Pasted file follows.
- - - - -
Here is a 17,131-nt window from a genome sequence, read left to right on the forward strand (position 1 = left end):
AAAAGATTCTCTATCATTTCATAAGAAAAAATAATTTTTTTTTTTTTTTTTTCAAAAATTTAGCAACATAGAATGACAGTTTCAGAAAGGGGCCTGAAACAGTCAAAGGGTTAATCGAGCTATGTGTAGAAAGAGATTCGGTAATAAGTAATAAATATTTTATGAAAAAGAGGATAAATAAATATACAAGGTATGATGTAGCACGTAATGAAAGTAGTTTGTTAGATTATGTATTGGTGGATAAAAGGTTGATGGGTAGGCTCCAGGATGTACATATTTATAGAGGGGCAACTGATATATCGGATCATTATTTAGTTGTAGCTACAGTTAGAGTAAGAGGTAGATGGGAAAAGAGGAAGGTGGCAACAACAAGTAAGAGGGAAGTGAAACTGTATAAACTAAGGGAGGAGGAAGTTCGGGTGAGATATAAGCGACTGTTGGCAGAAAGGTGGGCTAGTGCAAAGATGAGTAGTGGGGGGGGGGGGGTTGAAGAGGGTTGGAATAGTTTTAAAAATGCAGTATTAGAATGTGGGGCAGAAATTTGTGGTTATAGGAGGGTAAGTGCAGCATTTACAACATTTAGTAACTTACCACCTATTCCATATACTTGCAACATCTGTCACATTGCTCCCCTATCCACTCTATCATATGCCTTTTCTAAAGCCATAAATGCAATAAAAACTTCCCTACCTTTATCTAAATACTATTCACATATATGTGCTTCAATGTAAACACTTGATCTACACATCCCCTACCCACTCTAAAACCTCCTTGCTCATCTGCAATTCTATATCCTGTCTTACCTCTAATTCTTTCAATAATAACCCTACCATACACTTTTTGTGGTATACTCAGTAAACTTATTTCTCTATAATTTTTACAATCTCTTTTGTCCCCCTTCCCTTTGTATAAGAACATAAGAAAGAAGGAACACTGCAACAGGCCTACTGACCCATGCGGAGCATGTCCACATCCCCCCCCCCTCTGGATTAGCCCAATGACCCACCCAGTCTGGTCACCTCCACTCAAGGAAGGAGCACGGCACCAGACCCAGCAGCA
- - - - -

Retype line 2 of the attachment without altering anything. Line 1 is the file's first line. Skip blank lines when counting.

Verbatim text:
AAAAGATTCTCTATCATTTCATAAGAAAAAATAATTTTTTTTTTTTTTTTTTCAAAAATTTAGCAACATAGAATGACAGTTTCAGAAAGGGGCCTGAAACAGTCAAAGGGTTAATCGAGCTATGTGTAGAAAGAGATTCGGTAATAAGTAATAAATATTTTATGAAAAAGAGGATAAATAAATATACAAGGTATGATGTAGCACGTAATGAAAGTAGTTTGTTAGATTATGTATTGGTGGATAAAAGGTTGATGGGTAGGCTCCAGGATGTACATATTTATAGAGGGGCAACTGATATATCGGATCATTATTTAGTTGTAGCTACAGTTAGAGTAAGAGGTAGATGGGAAAAGAGGAAGGTGGCAACAACAAGTAAGAGGGAAGTGAAACTGTATAAACTAAGGGAGGAGGAAGTTCGGGTGAGATATAAGCGACTGTTGGCAGAAAGGTGGGCTAGTGCAAAGATGAGTAGTGGGGGGGGGGGGGTTGAAGAGGGTTGGAATAGTTTTAAAAATGCAGTATTAGAATGTGGGGCAGAAATTTGTGGTTATAGGAGGGTAAGTGCAGCATTTACAACATTTAGTAACTTACCACCTATTCCATATACTTGCAACATCTGTCACATTGCTCCCCTATCCACTCTATCATATGCCTTTTCTAAAGCCATAAATGCAATAAAAACTTCCCTACCTTTATCTAAATACTATTCACATATATGTGCTTCAATGTAAACACTTGATCTACACATCCCCTACCCACTCTAAAACCTCCTTGCTCATCTGCAATTCTATATCCTGTCTTACCTCTAATTCTTTCAATAATAACCCTACCATACACTTTTTGTGGTATACTCAGTAAACTTATTTCTCTATAATTTTTACAATCTCTTTTGTCCCCCTTCCCTTTGTATAAGAACATAAGAAAGAAGGAACACTGCAACAGGCCTACTGACCCATGCGGAGCATGTCCACATCCCCCCCCCCTCTGGATTAGCCCAATGACCCACCCAGTCTGGTCACCTCCACTCAAGGAAGGAGCACGGCACCAGACCCAGCAGCA